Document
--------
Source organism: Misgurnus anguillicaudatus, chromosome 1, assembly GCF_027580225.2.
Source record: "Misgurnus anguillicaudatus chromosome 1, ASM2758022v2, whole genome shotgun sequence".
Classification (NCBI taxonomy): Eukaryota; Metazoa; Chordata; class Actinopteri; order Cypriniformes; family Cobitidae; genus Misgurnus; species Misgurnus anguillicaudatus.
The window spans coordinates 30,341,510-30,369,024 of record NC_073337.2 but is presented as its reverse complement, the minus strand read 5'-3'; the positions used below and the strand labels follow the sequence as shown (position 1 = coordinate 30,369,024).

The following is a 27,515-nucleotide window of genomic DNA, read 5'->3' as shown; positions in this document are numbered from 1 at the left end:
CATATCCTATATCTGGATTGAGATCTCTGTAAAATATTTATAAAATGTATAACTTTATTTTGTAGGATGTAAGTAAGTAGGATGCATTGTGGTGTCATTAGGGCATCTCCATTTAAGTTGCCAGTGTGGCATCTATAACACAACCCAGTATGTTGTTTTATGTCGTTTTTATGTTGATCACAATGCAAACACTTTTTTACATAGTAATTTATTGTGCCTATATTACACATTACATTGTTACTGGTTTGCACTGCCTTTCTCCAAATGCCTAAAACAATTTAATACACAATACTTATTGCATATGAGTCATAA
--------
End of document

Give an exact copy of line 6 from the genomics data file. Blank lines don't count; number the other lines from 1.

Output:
CATATCCTATATCTGGATTGAGATCTCTGTAAAATATTTATAAAATGTATAACTTTATTTTGTAGGATGTAAGTAAGTAGGATGCATTGTGGTGTCATTAGGGCATCTCCATTTAAGTTGCCAGTGTGGCATCTATAACACAACCCAGTATGTTGTTTTATGTCGTTTTTATGTTGATCACAATGCAAACACTTTTTTACATAGTAATTTATTGTGCCTATATTACACATTACATTGTTACTGGTTTGCACTGCCTTTCTCCAAATGCCTAAAACAATTTAATACACAATACTTATTGCATATGAGTCATAA